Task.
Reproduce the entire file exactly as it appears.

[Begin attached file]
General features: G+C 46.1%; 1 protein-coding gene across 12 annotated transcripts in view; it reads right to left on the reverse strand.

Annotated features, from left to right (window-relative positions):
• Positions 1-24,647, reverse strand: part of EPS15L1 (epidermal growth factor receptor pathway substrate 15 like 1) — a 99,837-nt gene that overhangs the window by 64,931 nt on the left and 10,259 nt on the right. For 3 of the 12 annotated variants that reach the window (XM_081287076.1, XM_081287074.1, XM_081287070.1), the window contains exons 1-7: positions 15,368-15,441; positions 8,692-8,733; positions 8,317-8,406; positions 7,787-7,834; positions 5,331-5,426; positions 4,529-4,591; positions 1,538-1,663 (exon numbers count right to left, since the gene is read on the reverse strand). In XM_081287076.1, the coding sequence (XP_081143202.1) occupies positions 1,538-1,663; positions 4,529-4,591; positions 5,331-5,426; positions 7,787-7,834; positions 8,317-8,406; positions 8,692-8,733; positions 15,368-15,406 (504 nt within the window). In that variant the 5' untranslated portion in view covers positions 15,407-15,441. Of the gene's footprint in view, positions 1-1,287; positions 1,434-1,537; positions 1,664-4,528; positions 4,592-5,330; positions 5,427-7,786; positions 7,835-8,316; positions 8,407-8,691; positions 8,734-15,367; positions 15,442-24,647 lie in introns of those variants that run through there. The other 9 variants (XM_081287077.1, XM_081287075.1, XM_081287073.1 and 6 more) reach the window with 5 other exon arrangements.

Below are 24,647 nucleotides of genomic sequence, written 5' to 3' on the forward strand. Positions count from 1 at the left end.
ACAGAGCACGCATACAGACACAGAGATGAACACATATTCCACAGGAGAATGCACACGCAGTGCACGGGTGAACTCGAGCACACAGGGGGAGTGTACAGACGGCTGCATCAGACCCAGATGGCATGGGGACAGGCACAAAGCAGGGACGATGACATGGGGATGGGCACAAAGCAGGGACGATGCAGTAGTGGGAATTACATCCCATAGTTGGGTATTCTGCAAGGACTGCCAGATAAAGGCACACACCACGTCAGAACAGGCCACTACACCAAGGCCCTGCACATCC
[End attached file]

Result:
General features: G+C 46.1%; 1 protein-coding gene across 12 annotated transcripts in view; it reads right to left on the reverse strand.

Annotated features, from left to right (window-relative positions):
• Positions 1-24,647, reverse strand: part of EPS15L1 (epidermal growth factor receptor pathway substrate 15 like 1) — a 99,837-nt gene that overhangs the window by 64,931 nt on the left and 10,259 nt on the right. For 3 of the 12 annotated variants that reach the window (XM_081287076.1, XM_081287074.1, XM_081287070.1), the window contains exons 1-7: positions 15,368-15,441; positions 8,692-8,733; positions 8,317-8,406; positions 7,787-7,834; positions 5,331-5,426; positions 4,529-4,591; positions 1,538-1,663 (exon numbers count right to left, since the gene is read on the reverse strand). In XM_081287076.1, the coding sequence (XP_081143202.1) occupies positions 1,538-1,663; positions 4,529-4,591; positions 5,331-5,426; positions 7,787-7,834; positions 8,317-8,406; positions 8,692-8,733; positions 15,368-15,406 (504 nt within the window). In that variant the 5' untranslated portion in view covers positions 15,407-15,441. Of the gene's footprint in view, positions 1-1,287; positions 1,434-1,537; positions 1,664-4,528; positions 4,592-5,330; positions 5,427-7,786; positions 7,835-8,316; positions 8,407-8,691; positions 8,734-15,367; positions 15,442-24,647 lie in introns of those variants that run through there. The other 9 variants (XM_081287077.1, XM_081287075.1, XM_081287073.1 and 6 more) reach the window with 5 other exon arrangements.

Below are 24,647 nucleotides of genomic sequence, written 5' to 3' on the forward strand. Positions count from 1 at the left end.
ACAGAGCACGCATACAGACACAGAGATGAACACATATTCCACAGGAGAATGCACACGCAGTGCACGGGTGAACTCGAGCACACAGGGGGAGTGTACAGACGGCTGCATCAGACCCAGATGGCATGGGGACAGGCACAAAGCAGGGACGATGACATGGGGATGGGCACAAAGCAGGGACGATGCAGTAGTGGGAATTACATCCCATAGTTGGGTATTCTGCAAGGACTGCCAGATAAAGGCACACACCACGTCAGAACAGGCCACTACACCAAGGCCCTGCACATCC